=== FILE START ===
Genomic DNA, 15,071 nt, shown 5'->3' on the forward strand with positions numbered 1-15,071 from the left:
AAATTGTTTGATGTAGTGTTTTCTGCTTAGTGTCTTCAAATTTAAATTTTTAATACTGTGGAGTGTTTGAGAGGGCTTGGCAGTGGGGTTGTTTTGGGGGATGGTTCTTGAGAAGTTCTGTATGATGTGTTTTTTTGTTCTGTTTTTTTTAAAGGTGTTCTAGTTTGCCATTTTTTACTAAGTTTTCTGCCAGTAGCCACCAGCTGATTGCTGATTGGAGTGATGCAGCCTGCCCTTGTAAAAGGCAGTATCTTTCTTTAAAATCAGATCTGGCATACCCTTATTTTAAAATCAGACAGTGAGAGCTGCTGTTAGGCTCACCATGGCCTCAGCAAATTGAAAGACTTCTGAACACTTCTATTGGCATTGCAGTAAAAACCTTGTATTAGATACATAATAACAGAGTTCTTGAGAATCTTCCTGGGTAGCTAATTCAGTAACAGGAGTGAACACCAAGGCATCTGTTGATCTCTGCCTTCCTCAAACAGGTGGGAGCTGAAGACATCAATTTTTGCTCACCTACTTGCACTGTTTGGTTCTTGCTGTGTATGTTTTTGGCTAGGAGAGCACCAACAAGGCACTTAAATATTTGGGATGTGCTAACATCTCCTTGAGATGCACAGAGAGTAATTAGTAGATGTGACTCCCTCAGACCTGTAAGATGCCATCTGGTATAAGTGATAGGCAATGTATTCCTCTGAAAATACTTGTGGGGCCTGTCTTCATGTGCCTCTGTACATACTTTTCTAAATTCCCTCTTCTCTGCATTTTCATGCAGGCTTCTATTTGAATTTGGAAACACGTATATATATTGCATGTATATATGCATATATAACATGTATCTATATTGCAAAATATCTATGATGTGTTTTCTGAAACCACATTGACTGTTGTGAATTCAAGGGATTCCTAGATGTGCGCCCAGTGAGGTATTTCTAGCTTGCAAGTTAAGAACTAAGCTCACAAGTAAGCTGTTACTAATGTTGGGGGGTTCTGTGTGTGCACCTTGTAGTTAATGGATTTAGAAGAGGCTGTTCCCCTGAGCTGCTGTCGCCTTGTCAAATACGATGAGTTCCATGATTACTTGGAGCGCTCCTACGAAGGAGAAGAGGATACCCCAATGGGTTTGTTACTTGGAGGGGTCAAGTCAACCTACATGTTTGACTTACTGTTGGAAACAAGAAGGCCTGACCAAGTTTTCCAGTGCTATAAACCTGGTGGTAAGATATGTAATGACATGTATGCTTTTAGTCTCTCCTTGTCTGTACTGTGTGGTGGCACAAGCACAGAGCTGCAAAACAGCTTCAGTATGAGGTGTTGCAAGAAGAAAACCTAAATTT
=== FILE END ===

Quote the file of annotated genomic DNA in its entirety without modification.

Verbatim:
Genomic DNA, 15,071 nt, shown 5'->3' on the forward strand with positions numbered 1-15,071 from the left:
AAATTGTTTGATGTAGTGTTTTCTGCTTAGTGTCTTCAAATTTAAATTTTTAATACTGTGGAGTGTTTGAGAGGGCTTGGCAGTGGGGTTGTTTTGGGGGATGGTTCTTGAGAAGTTCTGTATGATGTGTTTTTTTGTTCTGTTTTTTTTAAAGGTGTTCTAGTTTGCCATTTTTTACTAAGTTTTCTGCCAGTAGCCACCAGCTGATTGCTGATTGGAGTGATGCAGCCTGCCCTTGTAAAAGGCAGTATCTTTCTTTAAAATCAGATCTGGCATACCCTTATTTTAAAATCAGACAGTGAGAGCTGCTGTTAGGCTCACCATGGCCTCAGCAAATTGAAAGACTTCTGAACACTTCTATTGGCATTGCAGTAAAAACCTTGTATTAGATACATAATAACAGAGTTCTTGAGAATCTTCCTGGGTAGCTAATTCAGTAACAGGAGTGAACACCAAGGCATCTGTTGATCTCTGCCTTCCTCAAACAGGTGGGAGCTGAAGACATCAATTTTTGCTCACCTACTTGCACTGTTTGGTTCTTGCTGTGTATGTTTTTGGCTAGGAGAGCACCAACAAGGCACTTAAATATTTGGGATGTGCTAACATCTCCTTGAGATGCACAGAGAGTAATTAGTAGATGTGACTCCCTCAGACCTGTAAGATGCCATCTGGTATAAGTGATAGGCAATGTATTCCTCTGAAAATACTTGTGGGGCCTGTCTTCATGTGCCTCTGTACATACTTTTCTAAATTCCCTCTTCTCTGCATTTTCATGCAGGCTTCTATTTGAATTTGGAAACACGTATATATATTGCATGTATATATGCATATATAACATGTATCTATATTGCAAAATATCTATGATGTGTTTTCTGAAACCACATTGACTGTTGTGAATTCAAGGGATTCCTAGATGTGCGCCCAGTGAGGTATTTCTAGCTTGCAAGTTAAGAACTAAGCTCACAAGTAAGCTGTTACTAATGTTGGGGGGTTCTGTGTGTGCACCTTGTAGTTAATGGATTTAGAAGAGGCTGTTCCCCTGAGCTGCTGTCGCCTTGTCAAATACGATGAGTTCCATGATTACTTGGAGCGCTCCTACGAAGGAGAAGAGGATACCCCAATGGGTTTGTTACTTGGAGGGGTCAAGTCAACCTACATGTTTGACTTACTGTTGGAAACAAGAAGGCCTGACCAAGTTTTCCAGTGCTATAAACCTGGTGGTAAGATATGTAATGACATGTATGCTTTTAGTCTCTCCTTGTCTGTACTGTGTGGTGGCACAAGCACAGAGCTGCAAAACAGCTTCAGTATGAGGTGTTGCAAGAAGAAAACCTAAATTT